Company unveils plan for what it calls smaller mine

  • By Becky Bohrer
  • Saturday, October 7, 2017 7:48pm
  • News

JUNEAU— A company behind a stalled attempt to develop a copper and gold mine near a major salmon fishery in Alaska has unveiled plans for what it says will be a smaller, safer project.

Pebble Limited Partnership announced Thursday that it wants to reintroduce a project that for years has been the subject of fierce debate because of its location in the Bristol Bay area of southwest Alaska and its potential impacts on fish.

Under the Obama administration, the U.S. Environmental Protection Agency proposed restrictions on development, but those limits were never finalized while Pebble and the EPA fought in court.

As part of a legal settlement earlier this year, the EPA under President Donald Trump pledged to initiate a process for withdrawing the proposed restrictions. Public comment is now being taken on that issue.

Critics of Pebble, who say the Bristol Bay region is not the place for the mine, worry that the revamped project might only be a starting point for a larger operation in years to come.

“This is just a wolf in a sheep’s clothing,” Alannah Hurley, executive director of the United Tribes of Bristol Bay, said in a statement.

Pebble compared its proposed plan to scenarios analyzed by the EPA and said the footprint for major mine facilities, such as a tailings storage facility and pit, would cover about 5.4 square miles (13.99 sq. kilometers).

Pebble spokesman Mike Heatwole said that would put the project “within striking distance” of the smallest footprint EPA analyzed in proposing the restrictions.

Pebble said the entire project footprint would cover 12.7 square miles (32.89 sq. kilometers).

Heatwole said Friday that the project has proposed ways to reduce the potential impact on fish. Additional steps are being proposed to minimize wetland impacts and address other concerns, according to Northern Dynasty Minerals Ltd., which owns the Pebble partnership.

With respect to earthquakes, the company says the mine would be designed to withstand “the greatest possible seismicity predicted by science.”

Heatwole said the project being considered would operate for 20 years.

Pebble plans to submit a permit application to the U.S. Army Corps of Engineers in December.

Hurley sees Pebble’s new plan as a marketing ploy and an attempt to rebrand the controversial project and woo a new partner.

“At the end of the day, Pebble cannot be developed in Bristol Bay without impacting fish. And no matter what they do to try and disguise that, we’re not falling for it,” she said in an interview.

She also points to what she sees as contradictory statements by mine officials. She noted recent comments by Ron Thiessen, Northern Dynasty Minerals’ president and CEO, who has called the project a “multigenerational opportunity.”

Heatwole said Pebble does not have plans beyond what it has outlined. Any future development would require another permitting process, he said.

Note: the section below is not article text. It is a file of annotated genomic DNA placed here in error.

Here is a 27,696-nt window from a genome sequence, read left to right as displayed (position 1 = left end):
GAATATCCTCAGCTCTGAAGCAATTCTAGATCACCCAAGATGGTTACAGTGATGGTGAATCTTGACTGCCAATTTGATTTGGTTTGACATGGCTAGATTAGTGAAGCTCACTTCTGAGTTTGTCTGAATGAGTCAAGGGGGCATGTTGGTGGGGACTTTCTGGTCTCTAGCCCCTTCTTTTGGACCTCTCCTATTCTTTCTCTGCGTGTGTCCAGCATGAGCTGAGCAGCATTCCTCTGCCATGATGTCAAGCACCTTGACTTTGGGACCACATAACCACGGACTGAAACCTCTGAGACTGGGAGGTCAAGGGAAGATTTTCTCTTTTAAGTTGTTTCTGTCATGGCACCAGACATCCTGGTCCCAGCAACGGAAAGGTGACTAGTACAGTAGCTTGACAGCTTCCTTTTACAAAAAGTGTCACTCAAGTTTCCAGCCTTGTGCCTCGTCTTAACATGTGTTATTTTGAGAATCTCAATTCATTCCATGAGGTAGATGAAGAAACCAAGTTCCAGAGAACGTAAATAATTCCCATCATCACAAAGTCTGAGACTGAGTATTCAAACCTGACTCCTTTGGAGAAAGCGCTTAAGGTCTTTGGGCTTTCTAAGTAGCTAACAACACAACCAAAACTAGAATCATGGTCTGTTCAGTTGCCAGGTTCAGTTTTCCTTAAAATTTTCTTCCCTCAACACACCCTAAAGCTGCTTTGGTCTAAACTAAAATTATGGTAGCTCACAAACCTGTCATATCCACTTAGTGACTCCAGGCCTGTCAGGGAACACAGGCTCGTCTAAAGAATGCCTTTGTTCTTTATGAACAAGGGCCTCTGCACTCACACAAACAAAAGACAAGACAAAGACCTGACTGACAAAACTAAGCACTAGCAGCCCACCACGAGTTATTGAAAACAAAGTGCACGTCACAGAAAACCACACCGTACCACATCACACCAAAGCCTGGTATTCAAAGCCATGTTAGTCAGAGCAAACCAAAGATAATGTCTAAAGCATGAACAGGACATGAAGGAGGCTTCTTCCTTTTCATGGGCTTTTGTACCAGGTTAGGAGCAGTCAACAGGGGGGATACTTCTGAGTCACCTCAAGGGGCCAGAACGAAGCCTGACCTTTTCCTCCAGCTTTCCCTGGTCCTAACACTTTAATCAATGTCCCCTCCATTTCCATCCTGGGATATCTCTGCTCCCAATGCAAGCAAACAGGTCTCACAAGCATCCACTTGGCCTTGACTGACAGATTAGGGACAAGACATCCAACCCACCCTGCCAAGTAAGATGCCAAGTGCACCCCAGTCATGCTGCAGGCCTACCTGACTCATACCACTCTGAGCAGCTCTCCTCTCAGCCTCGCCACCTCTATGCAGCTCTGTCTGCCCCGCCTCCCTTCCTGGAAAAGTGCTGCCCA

More in News

The Swan Lake Fire can be seen from above on Monday, Aug. 26 on the Kenai Peninsula, Alaska. (Photo courtesy Alaska Wildland Fire Information)
State lifts burn suspension

Residents may now obtain permits for burn barrels as well as for small and large-scale brush fires.

A chart produced by the Alaska Department of Health and Social Services shows four risk factors in being infected by COVID-19. (Graph courtesy Alaska Department of Health and Social Services)
17th Alaskan dies of COVID-19

There were 23 new positive cases of COVID-19 announced Tuesday.

Noah and Eddie Land of Grace Acres Farm in Kasilof set out produce Tuesday, July 7, 2020, at the Farmers Fresh Market at Kenai Peninsula Food Bank. (Photo by Jeff Helminiak/Peninsula Clarion)
Freshness times 2

DoubleUp program helps seniors, families eat healthy

In this July 20, 2013 file photo, several thousand dipnetters converged onto the mouth of the Kenai River to catch a share of the late run of sockeye salmon headed into the river in Kenai, Alaska. (Peninsula Clarion file photo/Rashah McChesney)
Dipnetters banned from retaining kings

Dipnetting on the Kenai River opens Friday.

The entrance to the Kenai Peninsula Borough building in Soldotna, Alaska, is seen here on June 1, 2020. (Photo by Brian Mazurek/Peninsula Clarion)
Application period for borough relief funds begins Monday

Borough residents can apply for these grants July 13 through July 24.

A young volunteer chases three piglets named Mary Hamkins, Petunia and Sir Oinks-a-lot through a race during the pig races at the Kenai Peninsula Fair on Friday, Aug. 16, 2019 at the Kenai Peninsula Fairgrounds in Ninilchik, Alaska. (Photo by Megan Pacer/Homer News)
Kenai Peninsula Fair canceled this year

Cotton candy, carnival rides and racing pigs will have to wait for… Continue reading

COVID-19. (Image CDC)
State reports 30 new cases; hospitalizations reach new high

The cases include 28 residents and two nonresidents.

photos by Megan Pacer / Homer News 
                                A youth rider takes a turn riding a bull calf during the 60th annual Ninilchik Rodeo on Saturday, July 4 at the Kenai Peninsula Fairgrounds in Ninilchik. The rodeo lasted throughout the July Fourth holiday and celebrated a return to the event’s roots.
Riding high in Ninilchik

Ninilchik Rodeo celebrates 60 years with events new and old.

A closed sign is posted at a retail store shuttered due to the new coronavirus, in Soldotna, Alaska, on Wednesday, April 1, 2020. (Photo by Erin Thompson/Peninsula Clarion)
Soldotna to vote on relief funds for businesses, nonprofits

CARES Relief and Recovery Grant funds would be rolled out in two phases.

Most Read